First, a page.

Remember the mission? For a long time God has been trying – tirelessly trying to gather God’s brood. It’s an awesome Old Testament image to which Jesus attests. “Jerusalem, Jerusalem. How often have I desired to gather your children together as a hen gathers her brood under her wings, and you were not willing!” (Luke 13:34). Once we have a little bit of the world’s ways, it’s hard to give them up. A plethora of prophets were sent. You’d think exile in unknown lands might have gotten their attention or at least the restoration thereafter. The cycle keeps happening again – as it has in the history of the church, the generations gone before, right up to the ways we ourselves can continue to go astray. . . . Look at it from God’s view: as if we were those vulnerable baby chickens. Those fuzzy little fluff balls. So tiny. So fragile. Oodles of us – curious little chicks scattered this way and that; winding way out of the barnyard. Far from mother hen – and the shelter of her wings. Can you smell the big bad wolf lurking in the shadows? Ready to snatch the little, lost ones in an instant. Momma hen would be in a panic! . . . That’s exactly how it goes. God births the brood of Israel for God’s very self – a light to shine in the nations for all to come to know. But no sooner is the covenant constructed, than the children go astray. It seems so in our nature that we willfully wander far out into the wild. Suddenly we’re easy prey for all sorts of predators. We ignore God’s commands that were given to us to ensure communal bliss. Our selfish actions give rise to division. Too often we live in whatever manner we wish – no matter how far from our Creator our actions take us. We’re as oblivious to the danger as are the good God-fearers of Jesus’ day. What in the world is a gracious God to do?!!!
Back in the cabin, the storm still raging outside, Branta searches diligently for that stone. “If only I can grab it,” she wishes. “Become a goose myself. Perhaps putting on their very same size and shape; the same white markings on my throat and that exact black beak.” Branta rationalizes to herself: “if I become one of them I can speak their gaba-gaba language.” Then maybe her precious geese pals will trust her enough to follow where she leads – right back home to shelter from the storm. . . . Would you believe it? The plan works. Holding the golden stone in her human hand, Branta speaks her desire: “I want to be a goose,” she says. Next thing you know she’s flapping majestic wings. Sporting that sleek neck. Waddling away. The little girl literally becomes one of them: a goose – gone forever her human ways – quite a cost for sure. But a sacrifice she willingly makes because she knows it’s the only shot she has at leading her beloved friends to safety. Sure enough, as soon as the geese – near-death without protection from the blizzard – as soon as they hear in their own language: “Gaba-gaba gather. Gaba-gaba Get up. Gaba-gaba Go. Go into the warmth of the cabin.” As soon as they see one just like them pointing to the path, immediately they heed. It’s like a lightbulb suddenly goes on. “Oh, okay. If YOU say so!” Eight otherwise doomed geese and one little goose-girl survive the storm together!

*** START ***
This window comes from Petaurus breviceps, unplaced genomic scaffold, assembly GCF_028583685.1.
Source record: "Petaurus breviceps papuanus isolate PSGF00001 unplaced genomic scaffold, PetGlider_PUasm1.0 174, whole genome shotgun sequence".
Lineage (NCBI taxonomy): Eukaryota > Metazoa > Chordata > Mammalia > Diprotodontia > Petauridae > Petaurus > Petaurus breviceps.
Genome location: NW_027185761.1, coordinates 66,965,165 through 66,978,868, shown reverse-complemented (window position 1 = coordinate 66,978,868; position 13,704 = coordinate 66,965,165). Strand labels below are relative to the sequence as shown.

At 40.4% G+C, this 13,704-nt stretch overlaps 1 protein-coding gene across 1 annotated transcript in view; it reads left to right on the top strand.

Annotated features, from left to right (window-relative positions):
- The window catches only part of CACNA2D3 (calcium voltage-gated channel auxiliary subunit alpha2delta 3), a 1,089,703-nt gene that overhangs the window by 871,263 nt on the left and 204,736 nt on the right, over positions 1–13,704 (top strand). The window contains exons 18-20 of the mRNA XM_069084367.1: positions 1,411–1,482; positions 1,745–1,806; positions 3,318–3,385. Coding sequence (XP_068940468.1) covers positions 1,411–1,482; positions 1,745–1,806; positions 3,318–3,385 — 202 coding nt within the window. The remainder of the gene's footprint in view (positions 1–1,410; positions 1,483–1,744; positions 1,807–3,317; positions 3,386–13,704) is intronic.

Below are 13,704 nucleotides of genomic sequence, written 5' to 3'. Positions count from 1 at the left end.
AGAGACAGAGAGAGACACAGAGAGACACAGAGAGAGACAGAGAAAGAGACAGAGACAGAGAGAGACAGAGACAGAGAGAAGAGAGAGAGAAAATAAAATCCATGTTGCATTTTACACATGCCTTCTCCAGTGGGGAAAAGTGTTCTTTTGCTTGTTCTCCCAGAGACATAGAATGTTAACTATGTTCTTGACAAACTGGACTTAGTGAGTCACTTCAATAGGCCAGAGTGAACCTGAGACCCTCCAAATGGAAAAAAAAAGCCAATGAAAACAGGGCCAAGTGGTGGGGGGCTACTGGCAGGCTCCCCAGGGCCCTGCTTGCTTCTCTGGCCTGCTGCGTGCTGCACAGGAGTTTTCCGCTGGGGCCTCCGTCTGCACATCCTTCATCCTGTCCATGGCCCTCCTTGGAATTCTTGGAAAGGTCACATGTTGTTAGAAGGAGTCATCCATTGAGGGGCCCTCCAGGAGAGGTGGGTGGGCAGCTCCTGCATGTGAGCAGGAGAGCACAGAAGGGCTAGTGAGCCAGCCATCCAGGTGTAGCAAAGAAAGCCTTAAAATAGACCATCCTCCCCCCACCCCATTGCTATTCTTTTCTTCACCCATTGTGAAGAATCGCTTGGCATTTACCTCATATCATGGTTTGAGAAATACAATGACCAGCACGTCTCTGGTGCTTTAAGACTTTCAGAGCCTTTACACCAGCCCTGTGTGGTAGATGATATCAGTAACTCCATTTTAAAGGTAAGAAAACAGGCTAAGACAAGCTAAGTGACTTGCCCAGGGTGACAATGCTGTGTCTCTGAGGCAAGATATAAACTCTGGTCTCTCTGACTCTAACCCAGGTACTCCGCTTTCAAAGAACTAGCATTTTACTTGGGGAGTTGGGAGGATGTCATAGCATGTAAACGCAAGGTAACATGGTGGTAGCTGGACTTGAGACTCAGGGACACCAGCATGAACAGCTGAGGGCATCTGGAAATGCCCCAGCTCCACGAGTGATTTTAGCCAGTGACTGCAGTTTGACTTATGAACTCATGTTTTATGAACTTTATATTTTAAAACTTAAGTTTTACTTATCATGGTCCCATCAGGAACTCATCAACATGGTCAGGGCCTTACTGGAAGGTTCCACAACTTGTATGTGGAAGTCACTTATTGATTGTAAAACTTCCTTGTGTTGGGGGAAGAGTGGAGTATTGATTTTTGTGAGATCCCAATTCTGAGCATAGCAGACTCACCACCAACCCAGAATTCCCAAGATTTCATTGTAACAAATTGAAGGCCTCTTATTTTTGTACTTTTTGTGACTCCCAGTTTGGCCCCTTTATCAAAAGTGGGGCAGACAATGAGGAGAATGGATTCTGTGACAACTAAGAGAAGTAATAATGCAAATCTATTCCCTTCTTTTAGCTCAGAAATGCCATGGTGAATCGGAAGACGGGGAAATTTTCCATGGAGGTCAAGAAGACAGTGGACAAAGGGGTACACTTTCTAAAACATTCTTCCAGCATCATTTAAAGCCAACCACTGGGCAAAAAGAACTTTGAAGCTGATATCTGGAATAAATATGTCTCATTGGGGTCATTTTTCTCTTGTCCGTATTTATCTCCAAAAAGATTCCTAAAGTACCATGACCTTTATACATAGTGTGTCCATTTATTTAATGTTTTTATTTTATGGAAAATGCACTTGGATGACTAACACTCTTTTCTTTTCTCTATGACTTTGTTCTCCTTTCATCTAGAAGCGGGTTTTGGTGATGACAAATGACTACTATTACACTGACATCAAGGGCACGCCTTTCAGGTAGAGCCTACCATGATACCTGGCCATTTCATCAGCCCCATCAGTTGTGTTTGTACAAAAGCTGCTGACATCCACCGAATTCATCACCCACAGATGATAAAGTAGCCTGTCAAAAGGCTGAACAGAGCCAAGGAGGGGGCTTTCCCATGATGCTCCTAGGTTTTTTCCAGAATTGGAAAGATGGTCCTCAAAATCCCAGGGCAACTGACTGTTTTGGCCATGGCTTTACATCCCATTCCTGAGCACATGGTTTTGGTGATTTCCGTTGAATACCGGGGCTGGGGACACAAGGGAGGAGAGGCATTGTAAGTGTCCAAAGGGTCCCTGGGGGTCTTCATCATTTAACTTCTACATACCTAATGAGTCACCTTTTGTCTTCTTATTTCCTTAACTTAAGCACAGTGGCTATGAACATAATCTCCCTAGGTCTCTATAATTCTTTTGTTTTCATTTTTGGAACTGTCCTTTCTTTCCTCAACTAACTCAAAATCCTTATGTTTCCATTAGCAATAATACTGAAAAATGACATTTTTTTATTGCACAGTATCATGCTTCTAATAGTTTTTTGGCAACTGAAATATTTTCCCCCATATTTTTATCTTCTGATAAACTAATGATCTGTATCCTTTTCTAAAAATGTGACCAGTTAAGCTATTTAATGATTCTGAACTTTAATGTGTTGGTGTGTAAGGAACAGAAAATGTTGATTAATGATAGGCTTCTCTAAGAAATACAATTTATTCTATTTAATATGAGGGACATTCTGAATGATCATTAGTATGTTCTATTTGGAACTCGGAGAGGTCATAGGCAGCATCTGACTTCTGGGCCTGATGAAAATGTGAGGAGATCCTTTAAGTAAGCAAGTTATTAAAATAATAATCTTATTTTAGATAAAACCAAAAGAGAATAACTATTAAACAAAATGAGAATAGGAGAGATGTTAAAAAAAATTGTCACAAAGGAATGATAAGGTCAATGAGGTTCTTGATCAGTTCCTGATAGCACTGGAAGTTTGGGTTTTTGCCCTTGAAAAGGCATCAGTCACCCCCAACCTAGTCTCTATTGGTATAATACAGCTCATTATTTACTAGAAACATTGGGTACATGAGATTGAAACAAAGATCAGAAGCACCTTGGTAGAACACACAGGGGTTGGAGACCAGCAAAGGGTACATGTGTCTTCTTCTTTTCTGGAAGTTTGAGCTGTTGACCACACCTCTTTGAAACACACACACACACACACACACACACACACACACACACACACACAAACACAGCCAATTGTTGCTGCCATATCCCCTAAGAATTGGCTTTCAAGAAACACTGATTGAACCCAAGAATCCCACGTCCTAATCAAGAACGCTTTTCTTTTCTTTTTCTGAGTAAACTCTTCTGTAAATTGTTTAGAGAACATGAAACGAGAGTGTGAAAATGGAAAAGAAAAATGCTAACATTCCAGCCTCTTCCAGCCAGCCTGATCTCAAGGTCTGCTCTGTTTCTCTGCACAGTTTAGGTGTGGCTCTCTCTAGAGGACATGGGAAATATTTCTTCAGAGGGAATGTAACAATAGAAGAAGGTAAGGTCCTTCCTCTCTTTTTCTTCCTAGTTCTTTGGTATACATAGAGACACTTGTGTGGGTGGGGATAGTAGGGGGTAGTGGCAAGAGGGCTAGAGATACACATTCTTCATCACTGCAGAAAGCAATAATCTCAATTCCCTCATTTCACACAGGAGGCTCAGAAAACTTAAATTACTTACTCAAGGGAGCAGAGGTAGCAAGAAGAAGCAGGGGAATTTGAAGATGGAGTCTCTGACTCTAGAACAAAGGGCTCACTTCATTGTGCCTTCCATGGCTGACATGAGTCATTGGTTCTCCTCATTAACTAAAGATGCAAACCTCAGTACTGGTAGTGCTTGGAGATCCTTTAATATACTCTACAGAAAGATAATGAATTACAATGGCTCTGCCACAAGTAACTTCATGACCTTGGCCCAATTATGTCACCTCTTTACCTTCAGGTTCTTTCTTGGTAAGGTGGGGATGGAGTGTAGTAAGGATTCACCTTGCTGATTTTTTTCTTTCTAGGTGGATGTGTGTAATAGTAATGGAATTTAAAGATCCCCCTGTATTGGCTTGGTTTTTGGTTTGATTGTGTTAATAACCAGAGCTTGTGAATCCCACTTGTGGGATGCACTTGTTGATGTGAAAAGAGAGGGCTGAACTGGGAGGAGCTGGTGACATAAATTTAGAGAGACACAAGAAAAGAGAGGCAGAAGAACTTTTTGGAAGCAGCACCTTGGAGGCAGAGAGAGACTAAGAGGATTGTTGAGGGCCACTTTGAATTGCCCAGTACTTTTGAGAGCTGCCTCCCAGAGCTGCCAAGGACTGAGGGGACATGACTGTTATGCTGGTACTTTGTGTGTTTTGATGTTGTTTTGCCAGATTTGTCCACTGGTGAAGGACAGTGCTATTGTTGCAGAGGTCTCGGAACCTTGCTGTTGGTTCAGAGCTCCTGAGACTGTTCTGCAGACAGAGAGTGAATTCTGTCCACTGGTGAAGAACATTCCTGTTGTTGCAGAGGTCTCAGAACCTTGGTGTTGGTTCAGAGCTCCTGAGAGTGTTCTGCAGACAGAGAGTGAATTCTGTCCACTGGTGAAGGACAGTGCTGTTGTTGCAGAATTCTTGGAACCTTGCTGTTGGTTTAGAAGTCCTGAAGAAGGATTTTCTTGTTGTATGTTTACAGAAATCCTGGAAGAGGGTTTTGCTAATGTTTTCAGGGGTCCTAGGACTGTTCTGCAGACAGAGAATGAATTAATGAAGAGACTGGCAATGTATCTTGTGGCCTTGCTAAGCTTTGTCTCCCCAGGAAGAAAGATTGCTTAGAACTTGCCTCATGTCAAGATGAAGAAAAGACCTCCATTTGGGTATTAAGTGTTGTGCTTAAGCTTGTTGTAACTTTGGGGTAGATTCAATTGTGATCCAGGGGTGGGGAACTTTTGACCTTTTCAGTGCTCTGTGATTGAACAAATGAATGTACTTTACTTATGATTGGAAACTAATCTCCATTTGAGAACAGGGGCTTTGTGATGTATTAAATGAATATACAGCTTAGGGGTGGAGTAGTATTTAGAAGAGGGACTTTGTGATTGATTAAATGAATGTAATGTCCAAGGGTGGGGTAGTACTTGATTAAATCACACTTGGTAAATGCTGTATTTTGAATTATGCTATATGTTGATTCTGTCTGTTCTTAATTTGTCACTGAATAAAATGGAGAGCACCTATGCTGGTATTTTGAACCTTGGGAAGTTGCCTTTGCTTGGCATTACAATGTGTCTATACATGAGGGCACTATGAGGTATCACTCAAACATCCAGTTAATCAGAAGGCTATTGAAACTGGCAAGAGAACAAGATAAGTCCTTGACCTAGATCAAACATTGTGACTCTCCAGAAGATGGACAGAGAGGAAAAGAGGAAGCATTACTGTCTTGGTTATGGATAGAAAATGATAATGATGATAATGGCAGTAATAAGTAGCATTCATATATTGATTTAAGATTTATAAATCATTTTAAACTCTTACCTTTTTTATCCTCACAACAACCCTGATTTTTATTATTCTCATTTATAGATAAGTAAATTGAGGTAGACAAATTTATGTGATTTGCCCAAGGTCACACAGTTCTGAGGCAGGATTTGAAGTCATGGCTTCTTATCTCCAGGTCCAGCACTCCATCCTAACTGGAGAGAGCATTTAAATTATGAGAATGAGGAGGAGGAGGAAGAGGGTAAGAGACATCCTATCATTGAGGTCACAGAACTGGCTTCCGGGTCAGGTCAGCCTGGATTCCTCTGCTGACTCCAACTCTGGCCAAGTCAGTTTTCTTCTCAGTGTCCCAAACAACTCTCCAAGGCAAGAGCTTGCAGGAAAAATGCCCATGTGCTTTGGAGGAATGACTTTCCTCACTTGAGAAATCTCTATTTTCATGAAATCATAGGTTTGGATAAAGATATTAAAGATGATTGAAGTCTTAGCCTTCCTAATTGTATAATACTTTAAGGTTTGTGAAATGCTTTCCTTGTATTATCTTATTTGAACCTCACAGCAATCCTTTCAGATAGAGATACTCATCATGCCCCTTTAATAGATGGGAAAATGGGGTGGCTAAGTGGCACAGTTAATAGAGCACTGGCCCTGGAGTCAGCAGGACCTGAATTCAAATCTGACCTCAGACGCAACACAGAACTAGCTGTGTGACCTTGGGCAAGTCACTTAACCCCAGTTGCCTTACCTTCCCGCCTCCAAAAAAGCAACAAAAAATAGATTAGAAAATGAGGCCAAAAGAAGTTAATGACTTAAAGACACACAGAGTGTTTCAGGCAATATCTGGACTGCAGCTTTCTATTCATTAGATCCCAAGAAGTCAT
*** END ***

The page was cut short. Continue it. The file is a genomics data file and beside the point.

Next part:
Do you wonder what will happen with God’s willful, wandering brood? How in the world so many lost, little chicks will be pointed down the path? Led back to the shelter of momma hen’s wings? One way: one high-priced way. Someone will have to become a chick like the rest. To lead the whole lot. . . . Jesus is born into the world. He grows. He begins the mission to show the Way. But so infinitely many are a part of this brood. As soon as one is brought to safety, ten more seem gone for good. Unlike Branta’s story; for us it takes a continuous process to gather such a huge flock. . . . And so it goes that those who have been found – having learned the Way home – are expected to enter the enterprise. Despite potential danger. The found chicks go from the shelter of momma’s wings in search of others. Learning to speak their language. We point the Way home. It’s a grand communal effort initiated at high expense. But tell me: what else is a God of grace to do?
In the name of the Life-giving Father, the Life-redeeming Son, and the Life-sustaining Spirit, Amen.
© Copyright JMN – 2019 (all rights reserved).